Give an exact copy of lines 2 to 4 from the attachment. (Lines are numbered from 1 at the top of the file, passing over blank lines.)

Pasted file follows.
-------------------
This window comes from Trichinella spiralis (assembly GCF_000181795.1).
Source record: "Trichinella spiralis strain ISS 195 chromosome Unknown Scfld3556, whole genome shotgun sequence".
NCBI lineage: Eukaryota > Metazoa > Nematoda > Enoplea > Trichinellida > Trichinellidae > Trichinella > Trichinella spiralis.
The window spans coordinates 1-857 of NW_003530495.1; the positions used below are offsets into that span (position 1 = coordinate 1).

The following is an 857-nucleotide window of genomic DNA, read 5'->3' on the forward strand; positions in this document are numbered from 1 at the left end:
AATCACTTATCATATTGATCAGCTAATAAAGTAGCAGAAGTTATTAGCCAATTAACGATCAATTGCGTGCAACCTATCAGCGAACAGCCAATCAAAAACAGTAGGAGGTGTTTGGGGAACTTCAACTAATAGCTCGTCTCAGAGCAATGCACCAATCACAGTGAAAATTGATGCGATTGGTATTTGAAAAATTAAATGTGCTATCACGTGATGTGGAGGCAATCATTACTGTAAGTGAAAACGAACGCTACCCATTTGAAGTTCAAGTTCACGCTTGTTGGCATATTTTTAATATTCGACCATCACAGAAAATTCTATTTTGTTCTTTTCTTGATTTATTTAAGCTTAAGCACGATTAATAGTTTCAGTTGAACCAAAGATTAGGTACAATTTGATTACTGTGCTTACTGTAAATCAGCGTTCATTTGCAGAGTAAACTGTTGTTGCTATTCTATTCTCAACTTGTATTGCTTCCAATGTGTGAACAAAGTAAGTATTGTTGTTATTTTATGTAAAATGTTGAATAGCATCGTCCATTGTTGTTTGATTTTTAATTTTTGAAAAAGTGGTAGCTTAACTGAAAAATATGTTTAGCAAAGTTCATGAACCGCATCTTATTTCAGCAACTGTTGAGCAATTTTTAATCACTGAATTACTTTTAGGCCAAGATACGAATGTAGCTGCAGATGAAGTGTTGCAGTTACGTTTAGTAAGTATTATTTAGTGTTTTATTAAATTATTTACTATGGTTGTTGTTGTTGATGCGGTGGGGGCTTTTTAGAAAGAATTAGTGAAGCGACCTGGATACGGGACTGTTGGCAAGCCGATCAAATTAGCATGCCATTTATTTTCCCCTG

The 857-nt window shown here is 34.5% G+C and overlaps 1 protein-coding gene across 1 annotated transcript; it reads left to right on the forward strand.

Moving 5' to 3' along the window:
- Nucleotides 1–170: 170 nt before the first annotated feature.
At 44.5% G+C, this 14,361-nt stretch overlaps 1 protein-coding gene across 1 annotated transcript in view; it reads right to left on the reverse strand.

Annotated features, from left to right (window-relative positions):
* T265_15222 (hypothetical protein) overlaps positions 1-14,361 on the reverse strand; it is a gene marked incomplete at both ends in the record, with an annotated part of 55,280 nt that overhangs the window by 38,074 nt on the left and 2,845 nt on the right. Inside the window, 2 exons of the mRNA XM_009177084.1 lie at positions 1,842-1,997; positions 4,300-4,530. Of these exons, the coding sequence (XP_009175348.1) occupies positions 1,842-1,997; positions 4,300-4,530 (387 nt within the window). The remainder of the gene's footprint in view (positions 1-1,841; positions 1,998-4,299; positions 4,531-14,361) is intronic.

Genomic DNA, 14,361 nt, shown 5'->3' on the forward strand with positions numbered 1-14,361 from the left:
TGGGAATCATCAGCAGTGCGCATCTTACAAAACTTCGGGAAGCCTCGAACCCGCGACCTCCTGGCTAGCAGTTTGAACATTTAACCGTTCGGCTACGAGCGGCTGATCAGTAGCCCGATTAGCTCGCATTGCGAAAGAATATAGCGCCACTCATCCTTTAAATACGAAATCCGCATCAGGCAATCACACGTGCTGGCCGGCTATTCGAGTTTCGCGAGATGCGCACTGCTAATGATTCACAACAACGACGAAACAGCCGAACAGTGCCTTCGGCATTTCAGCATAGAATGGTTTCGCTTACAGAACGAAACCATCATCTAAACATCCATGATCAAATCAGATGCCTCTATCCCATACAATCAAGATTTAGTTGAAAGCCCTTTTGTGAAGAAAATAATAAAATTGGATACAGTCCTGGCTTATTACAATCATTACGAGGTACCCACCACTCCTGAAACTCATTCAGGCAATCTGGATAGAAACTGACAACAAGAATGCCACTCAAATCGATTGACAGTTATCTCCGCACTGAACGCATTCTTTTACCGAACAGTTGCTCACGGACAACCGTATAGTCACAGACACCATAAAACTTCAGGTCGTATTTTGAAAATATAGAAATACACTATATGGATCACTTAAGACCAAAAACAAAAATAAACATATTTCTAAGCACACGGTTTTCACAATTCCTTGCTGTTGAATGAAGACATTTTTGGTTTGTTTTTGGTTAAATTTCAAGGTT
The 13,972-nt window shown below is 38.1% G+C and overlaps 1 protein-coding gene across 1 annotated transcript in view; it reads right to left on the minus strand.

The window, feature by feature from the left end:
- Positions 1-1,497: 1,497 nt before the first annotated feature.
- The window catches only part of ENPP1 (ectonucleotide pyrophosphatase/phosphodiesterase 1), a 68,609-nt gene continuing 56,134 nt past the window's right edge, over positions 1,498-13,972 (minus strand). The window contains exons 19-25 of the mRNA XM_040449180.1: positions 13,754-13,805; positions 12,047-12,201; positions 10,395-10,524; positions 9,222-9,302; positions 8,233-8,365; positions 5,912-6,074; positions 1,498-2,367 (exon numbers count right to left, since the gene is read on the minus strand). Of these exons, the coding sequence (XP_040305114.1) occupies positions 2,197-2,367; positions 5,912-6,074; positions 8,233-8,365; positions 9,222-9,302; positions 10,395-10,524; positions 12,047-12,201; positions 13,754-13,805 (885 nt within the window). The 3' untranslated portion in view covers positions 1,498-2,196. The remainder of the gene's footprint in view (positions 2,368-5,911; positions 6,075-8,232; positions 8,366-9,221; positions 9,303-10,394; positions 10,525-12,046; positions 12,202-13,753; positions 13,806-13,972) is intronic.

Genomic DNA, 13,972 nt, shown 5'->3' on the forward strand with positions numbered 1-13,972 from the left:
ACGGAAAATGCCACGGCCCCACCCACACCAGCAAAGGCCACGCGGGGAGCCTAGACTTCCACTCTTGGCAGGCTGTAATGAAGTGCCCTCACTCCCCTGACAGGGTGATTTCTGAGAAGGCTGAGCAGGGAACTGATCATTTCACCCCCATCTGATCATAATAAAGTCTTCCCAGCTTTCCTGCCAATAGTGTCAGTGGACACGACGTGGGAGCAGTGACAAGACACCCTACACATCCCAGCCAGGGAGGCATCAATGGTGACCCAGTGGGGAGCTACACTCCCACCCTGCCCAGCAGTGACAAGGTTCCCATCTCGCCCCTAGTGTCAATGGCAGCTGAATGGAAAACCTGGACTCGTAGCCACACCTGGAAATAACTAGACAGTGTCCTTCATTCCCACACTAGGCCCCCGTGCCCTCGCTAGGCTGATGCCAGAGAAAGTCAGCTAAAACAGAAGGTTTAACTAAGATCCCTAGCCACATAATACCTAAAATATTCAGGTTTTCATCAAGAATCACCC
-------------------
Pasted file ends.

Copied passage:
Source record: "Trichinella spiralis strain ISS 195 chromosome Unknown Scfld3556, whole genome shotgun sequence".
NCBI lineage: Eukaryota > Metazoa > Nematoda > Enoplea > Trichinellida > Trichinellidae > Trichinella > Trichinella spiralis.
The window spans coordinates 1-857 of NW_003530495.1; the positions used below are offsets into that span (position 1 = coordinate 1).